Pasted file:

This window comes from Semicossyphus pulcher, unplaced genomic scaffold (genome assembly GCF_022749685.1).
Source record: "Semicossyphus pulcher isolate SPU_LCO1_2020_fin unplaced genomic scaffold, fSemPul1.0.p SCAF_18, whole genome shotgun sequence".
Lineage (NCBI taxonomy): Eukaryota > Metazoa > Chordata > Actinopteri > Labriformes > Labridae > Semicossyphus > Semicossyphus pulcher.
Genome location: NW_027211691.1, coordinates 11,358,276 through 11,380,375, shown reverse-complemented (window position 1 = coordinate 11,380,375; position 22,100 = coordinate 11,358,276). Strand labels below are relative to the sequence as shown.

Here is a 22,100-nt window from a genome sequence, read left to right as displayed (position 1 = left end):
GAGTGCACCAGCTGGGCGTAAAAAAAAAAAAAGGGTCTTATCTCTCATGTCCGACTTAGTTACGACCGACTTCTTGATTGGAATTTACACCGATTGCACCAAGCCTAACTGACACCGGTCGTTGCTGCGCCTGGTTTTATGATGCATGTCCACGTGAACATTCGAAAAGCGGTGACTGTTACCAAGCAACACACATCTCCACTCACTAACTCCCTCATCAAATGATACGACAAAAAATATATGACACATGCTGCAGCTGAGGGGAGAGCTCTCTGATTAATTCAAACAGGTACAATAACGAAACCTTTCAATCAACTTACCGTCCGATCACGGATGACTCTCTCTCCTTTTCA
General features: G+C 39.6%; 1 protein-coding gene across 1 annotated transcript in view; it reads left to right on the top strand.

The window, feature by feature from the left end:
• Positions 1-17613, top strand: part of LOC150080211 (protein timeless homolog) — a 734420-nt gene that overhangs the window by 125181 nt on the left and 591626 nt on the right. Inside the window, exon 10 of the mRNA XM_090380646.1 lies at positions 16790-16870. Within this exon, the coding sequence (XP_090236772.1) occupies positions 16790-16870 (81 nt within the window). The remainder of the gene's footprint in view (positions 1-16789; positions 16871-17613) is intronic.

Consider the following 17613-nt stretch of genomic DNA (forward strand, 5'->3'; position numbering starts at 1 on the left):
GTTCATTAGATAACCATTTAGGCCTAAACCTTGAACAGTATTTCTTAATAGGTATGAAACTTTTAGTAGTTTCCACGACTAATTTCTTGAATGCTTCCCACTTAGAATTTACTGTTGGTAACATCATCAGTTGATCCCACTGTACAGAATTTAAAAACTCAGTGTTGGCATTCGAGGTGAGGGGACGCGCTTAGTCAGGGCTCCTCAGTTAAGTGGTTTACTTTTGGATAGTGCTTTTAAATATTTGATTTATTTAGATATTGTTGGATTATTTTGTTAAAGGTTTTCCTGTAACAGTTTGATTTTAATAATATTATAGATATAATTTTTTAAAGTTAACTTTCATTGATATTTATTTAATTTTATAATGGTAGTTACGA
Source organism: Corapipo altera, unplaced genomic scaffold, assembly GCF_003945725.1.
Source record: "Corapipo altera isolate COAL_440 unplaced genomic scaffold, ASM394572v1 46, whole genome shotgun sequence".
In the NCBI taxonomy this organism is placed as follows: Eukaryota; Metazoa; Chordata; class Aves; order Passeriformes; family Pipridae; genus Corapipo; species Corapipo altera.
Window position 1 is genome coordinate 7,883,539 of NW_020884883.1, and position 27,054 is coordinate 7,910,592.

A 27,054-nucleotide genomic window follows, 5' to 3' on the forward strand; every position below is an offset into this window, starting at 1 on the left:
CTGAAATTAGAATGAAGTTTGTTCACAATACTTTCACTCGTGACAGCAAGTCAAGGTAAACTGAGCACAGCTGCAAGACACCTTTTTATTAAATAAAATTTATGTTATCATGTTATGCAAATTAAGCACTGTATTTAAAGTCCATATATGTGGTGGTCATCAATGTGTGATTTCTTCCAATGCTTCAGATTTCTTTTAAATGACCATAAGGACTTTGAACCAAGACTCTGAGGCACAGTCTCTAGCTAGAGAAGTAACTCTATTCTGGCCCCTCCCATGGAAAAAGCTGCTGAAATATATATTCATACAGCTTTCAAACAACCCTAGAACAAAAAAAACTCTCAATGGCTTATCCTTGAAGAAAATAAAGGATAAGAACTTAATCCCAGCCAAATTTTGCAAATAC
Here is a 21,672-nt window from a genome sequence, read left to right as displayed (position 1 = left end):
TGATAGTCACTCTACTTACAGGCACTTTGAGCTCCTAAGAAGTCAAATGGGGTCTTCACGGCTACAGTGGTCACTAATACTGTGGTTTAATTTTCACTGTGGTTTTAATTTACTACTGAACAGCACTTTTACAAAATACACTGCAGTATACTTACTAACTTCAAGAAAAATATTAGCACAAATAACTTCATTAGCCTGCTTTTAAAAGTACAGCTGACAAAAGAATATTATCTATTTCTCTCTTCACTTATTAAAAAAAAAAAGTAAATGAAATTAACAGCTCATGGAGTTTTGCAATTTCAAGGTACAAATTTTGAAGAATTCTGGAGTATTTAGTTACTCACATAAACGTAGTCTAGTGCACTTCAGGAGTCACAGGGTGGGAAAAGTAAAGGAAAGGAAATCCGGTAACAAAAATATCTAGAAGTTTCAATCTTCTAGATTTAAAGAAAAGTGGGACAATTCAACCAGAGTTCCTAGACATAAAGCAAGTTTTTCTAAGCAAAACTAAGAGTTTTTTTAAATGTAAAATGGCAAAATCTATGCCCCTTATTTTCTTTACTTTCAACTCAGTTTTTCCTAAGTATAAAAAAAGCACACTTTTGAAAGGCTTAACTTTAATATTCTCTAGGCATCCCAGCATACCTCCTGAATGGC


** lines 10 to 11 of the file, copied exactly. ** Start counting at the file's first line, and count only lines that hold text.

Consider the following 17613-nt stretch of genomic DNA (forward strand, 5'->3'; position numbering starts at 1 on the left):
GTTCATTAGATAACCATTTAGGCCTAAACCTTGAACAGTATTTCTTAATAGGTATGAAACTTTTAGTAGTTTCCACGACTAATTTCTTGAATGCTTCCCACTTAGAATTTACTGTTGGTAACATCATCAGTTGATCCCACTGTACAGAATTTAAAAACTCAGTGTTGGCATTCGAGGTGAGGGGACGCGCTTAGTCAGGGCTCCTCAGTTAAGTGGTTTACTTTTGGATAGTGCTTTTAAATATTTGATTTATTTAGATATTGTTGGATTATTTTGTTAAAGGTTTTCCTGTAACAGTTTGATTTTAATAATATTATAGATATAATTTTTTAAAGTTAACTTTCATTGATATTTATTTAATTTTATAATGGTAGTTACGA